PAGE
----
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2009 Series -  April 28, 2009 Lecture 36 of 52  NEXT»

To see views enlarged, click on the individual pictures...


*Note: The child is sucking in the picture above and to the left

This 1-year-old boy was noted by his parents to have what they termed as peculiar movements of his right upper lid. This lid drooped most of the time; but at other times, especially when feeding, the right eye looked different, more open. His birth and delivery were unremarkable. He has two older siblings in good health and with no eye problems. Both parents wear glasses but have otherwise healthy eyes. This child has aligned eyes, a normal anterior and posterior segment and cycloplegic refraction of OD +1.00 +1.00 X 90 and OS +1.00 sph. He is in no apparent discomfort. The cornea is normal and has normal sensation.

1. What is the likely diagnosis?

a. congenital ptosis alternans
b. Moebius variant
c. Wilsonís syndrome
d. Marcus-Gunn jaw winking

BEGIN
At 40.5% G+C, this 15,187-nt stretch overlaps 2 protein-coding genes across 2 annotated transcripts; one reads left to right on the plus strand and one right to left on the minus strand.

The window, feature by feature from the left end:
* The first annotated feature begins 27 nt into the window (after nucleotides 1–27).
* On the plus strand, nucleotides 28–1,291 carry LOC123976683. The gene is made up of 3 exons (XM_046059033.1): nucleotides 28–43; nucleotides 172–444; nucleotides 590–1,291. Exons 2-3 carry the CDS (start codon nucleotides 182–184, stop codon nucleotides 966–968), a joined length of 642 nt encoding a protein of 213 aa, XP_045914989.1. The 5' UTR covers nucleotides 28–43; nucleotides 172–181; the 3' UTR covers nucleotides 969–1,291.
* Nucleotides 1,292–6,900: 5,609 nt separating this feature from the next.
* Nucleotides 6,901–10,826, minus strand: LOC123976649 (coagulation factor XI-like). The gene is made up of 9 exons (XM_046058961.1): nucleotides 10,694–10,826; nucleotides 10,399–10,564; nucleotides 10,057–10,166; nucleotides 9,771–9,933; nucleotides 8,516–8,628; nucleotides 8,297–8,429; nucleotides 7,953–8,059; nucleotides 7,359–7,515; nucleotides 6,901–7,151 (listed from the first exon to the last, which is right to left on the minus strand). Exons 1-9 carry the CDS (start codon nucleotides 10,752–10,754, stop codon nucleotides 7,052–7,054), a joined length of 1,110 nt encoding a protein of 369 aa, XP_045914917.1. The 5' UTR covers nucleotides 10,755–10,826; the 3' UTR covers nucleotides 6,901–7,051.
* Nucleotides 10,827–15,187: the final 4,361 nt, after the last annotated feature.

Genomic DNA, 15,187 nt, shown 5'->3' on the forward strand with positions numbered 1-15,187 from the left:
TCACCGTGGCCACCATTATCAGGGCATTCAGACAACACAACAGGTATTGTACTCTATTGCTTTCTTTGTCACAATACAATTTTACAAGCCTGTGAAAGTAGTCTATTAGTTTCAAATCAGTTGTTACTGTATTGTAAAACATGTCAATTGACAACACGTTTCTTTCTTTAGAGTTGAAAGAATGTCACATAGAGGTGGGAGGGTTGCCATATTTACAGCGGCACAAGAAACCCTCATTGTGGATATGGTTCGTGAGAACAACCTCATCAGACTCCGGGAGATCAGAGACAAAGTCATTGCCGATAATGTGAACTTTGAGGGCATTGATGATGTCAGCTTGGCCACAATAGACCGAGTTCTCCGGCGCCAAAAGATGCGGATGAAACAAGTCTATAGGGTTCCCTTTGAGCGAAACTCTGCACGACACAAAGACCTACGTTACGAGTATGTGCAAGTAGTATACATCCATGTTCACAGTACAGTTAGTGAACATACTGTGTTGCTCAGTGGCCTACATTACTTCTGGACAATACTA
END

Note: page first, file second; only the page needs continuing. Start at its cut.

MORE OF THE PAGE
e. none of the above

2. What is the cause of this condition?

a. synkinetic relationship between the V cranial nerve and the nerve to the levator palpebri
b. an abnormal Bell reaction
c. third nerve misdirection
d. (a) and (b)
e. (b) and (c)

3. Treatment of this child at this time should be:
a. right levator resection
b. levator extirpation on the right and frontalis suspension of the right upper lid
c. observation; no treatment now
d. Phospholine iodide drops in the right eye twice a day
e. none of the above

For answers to the above, click here on or after May 12, 2009.



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